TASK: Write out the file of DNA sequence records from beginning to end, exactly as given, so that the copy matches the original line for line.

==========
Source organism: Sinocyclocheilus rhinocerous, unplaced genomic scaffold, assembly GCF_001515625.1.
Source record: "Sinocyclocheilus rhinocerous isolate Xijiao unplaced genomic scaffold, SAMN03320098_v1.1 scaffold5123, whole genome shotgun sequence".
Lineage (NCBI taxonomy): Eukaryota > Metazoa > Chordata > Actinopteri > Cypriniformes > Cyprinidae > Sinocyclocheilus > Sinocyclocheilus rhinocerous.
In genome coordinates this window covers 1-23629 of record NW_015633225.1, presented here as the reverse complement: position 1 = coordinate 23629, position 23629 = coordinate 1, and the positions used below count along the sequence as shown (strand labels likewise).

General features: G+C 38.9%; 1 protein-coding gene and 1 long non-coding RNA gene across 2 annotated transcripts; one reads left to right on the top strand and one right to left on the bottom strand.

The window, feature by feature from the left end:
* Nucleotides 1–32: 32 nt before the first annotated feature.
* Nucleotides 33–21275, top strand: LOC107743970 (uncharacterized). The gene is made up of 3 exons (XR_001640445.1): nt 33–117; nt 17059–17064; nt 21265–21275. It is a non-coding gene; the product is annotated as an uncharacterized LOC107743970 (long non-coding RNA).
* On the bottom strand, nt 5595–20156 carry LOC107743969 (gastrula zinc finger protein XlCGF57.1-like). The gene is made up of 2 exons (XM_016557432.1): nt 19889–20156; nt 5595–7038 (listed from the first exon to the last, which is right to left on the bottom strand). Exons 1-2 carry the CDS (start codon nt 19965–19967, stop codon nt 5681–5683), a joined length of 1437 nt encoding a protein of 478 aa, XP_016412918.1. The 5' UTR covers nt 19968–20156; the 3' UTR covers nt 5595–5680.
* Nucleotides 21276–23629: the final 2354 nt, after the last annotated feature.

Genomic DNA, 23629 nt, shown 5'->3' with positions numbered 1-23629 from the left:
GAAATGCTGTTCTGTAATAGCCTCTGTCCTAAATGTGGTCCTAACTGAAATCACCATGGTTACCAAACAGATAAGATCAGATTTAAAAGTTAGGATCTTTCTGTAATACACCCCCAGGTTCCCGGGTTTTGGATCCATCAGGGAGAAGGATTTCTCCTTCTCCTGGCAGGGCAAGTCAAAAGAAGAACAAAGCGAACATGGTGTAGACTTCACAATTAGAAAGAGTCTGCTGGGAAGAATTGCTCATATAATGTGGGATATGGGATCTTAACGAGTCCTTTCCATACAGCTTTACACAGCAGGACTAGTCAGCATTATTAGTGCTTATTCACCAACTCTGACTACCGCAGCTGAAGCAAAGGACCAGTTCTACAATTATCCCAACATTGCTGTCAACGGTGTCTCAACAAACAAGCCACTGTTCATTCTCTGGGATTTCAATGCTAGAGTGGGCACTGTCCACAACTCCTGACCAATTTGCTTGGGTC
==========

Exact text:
Source organism: Sinocyclocheilus rhinocerous, unplaced genomic scaffold, assembly GCF_001515625.1.
Source record: "Sinocyclocheilus rhinocerous isolate Xijiao unplaced genomic scaffold, SAMN03320098_v1.1 scaffold5123, whole genome shotgun sequence".
Lineage (NCBI taxonomy): Eukaryota > Metazoa > Chordata > Actinopteri > Cypriniformes > Cyprinidae > Sinocyclocheilus > Sinocyclocheilus rhinocerous.
In genome coordinates this window covers 1-23629 of record NW_015633225.1, presented here as the reverse complement: position 1 = coordinate 23629, position 23629 = coordinate 1, and the positions used below count along the sequence as shown (strand labels likewise).

General features: G+C 38.9%; 1 protein-coding gene and 1 long non-coding RNA gene across 2 annotated transcripts; one reads left to right on the top strand and one right to left on the bottom strand.

The window, feature by feature from the left end:
* Nucleotides 1–32: 32 nt before the first annotated feature.
* Nucleotides 33–21275, top strand: LOC107743970 (uncharacterized). The gene is made up of 3 exons (XR_001640445.1): nt 33–117; nt 17059–17064; nt 21265–21275. It is a non-coding gene; the product is annotated as an uncharacterized LOC107743970 (long non-coding RNA).
* On the bottom strand, nt 5595–20156 carry LOC107743969 (gastrula zinc finger protein XlCGF57.1-like). The gene is made up of 2 exons (XM_016557432.1): nt 19889–20156; nt 5595–7038 (listed from the first exon to the last, which is right to left on the bottom strand). Exons 1-2 carry the CDS (start codon nt 19965–19967, stop codon nt 5681–5683), a joined length of 1437 nt encoding a protein of 478 aa, XP_016412918.1. The 5' UTR covers nt 19968–20156; the 3' UTR covers nt 5595–5680.
* Nucleotides 21276–23629: the final 2354 nt, after the last annotated feature.

Genomic DNA, 23629 nt, shown 5'->3' with positions numbered 1-23629 from the left:
GAAATGCTGTTCTGTAATAGCCTCTGTCCTAAATGTGGTCCTAACTGAAATCACCATGGTTACCAAACAGATAAGATCAGATTTAAAAGTTAGGATCTTTCTGTAATACACCCCCAGGTTCCCGGGTTTTGGATCCATCAGGGAGAAGGATTTCTCCTTCTCCTGGCAGGGCAAGTCAAAAGAAGAACAAAGCGAACATGGTGTAGACTTCACAATTAGAAAGAGTCTGCTGGGAAGAATTGCTCATATAATGTGGGATATGGGATCTTAACGAGTCCTTTCCATACAGCTTTACACAGCAGGACTAGTCAGCATTATTAGTGCTTATTCACCAACTCTGACTACCGCAGCTGAAGCAAAGGACCAGTTCTACAATTATCCCAACATTGCTGTCAACGGTGTCTCAACAAACAAGCCACTGTTCATTCTCTGGGATTTCAATGCTAGAGTGGGCACTGTCCACAACTCCTGACCAATTTGCTTGGGTC